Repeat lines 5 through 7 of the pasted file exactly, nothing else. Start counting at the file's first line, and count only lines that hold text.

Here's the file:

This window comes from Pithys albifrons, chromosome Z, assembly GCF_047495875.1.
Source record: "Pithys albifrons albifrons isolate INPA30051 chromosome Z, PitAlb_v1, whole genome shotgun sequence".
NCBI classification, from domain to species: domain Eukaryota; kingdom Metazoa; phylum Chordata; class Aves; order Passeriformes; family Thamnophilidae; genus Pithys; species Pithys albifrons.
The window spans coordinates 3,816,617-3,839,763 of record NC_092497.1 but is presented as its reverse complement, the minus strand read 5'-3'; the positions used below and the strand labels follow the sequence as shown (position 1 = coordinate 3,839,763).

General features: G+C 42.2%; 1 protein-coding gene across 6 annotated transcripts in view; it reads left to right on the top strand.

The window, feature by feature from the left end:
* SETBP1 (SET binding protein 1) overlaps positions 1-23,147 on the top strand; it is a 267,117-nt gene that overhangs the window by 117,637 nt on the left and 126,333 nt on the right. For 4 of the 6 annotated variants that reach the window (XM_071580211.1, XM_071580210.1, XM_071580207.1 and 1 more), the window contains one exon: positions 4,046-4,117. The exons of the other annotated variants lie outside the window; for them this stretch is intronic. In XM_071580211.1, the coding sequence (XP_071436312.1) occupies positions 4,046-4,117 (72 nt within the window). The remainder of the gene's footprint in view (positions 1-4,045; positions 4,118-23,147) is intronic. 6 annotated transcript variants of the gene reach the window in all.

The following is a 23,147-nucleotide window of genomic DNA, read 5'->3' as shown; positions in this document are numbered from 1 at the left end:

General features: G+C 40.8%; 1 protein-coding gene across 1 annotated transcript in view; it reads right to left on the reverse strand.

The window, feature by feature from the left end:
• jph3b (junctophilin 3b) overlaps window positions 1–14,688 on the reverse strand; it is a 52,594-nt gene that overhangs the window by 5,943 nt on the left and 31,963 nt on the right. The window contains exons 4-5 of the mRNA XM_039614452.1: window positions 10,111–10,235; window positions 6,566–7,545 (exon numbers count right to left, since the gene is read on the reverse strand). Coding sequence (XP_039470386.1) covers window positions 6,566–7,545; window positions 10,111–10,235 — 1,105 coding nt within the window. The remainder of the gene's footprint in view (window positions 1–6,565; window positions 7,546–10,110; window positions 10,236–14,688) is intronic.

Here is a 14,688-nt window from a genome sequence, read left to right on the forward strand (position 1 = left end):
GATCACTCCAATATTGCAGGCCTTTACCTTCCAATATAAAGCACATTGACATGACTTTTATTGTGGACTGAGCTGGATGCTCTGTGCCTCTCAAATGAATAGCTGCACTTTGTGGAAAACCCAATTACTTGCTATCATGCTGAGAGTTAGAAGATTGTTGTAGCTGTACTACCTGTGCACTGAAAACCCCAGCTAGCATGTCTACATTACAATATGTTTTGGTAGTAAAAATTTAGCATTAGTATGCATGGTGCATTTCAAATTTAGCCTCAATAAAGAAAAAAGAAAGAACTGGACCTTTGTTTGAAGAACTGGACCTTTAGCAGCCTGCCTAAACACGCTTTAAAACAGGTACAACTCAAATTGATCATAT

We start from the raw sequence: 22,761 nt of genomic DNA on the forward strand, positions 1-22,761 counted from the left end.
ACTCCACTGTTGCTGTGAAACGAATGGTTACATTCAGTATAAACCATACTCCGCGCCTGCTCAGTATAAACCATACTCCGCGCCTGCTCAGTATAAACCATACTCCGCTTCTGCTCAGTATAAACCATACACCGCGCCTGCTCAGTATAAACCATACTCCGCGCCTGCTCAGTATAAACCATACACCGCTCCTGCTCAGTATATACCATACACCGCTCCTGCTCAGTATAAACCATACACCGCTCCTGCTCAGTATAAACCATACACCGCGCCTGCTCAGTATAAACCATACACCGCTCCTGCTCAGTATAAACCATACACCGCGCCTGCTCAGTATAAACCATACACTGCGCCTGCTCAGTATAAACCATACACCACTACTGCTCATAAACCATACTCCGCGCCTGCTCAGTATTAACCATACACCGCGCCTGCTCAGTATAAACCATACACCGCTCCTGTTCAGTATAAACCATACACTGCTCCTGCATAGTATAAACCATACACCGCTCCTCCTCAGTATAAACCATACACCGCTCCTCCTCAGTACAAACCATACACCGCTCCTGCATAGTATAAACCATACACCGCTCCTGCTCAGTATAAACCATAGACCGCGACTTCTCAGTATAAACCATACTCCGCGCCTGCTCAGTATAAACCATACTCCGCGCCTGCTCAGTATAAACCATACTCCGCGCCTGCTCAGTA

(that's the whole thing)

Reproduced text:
General features: G+C 42.2%; 1 protein-coding gene across 6 annotated transcripts in view; it reads left to right on the top strand.

The window, feature by feature from the left end:
* SETBP1 (SET binding protein 1) overlaps positions 1-23,147 on the top strand; it is a 267,117-nt gene that overhangs the window by 117,637 nt on the left and 126,333 nt on the right. For 4 of the 6 annotated variants that reach the window (XM_071580211.1, XM_071580210.1, XM_071580207.1 and 1 more), the window contains one exon: positions 4,046-4,117. The exons of the other annotated variants lie outside the window; for them this stretch is intronic. In XM_071580211.1, the coding sequence (XP_071436312.1) occupies positions 4,046-4,117 (72 nt within the window). The remainder of the gene's footprint in view (positions 1-4,045; positions 4,118-23,147) is intronic. 6 annotated transcript variants of the gene reach the window in all.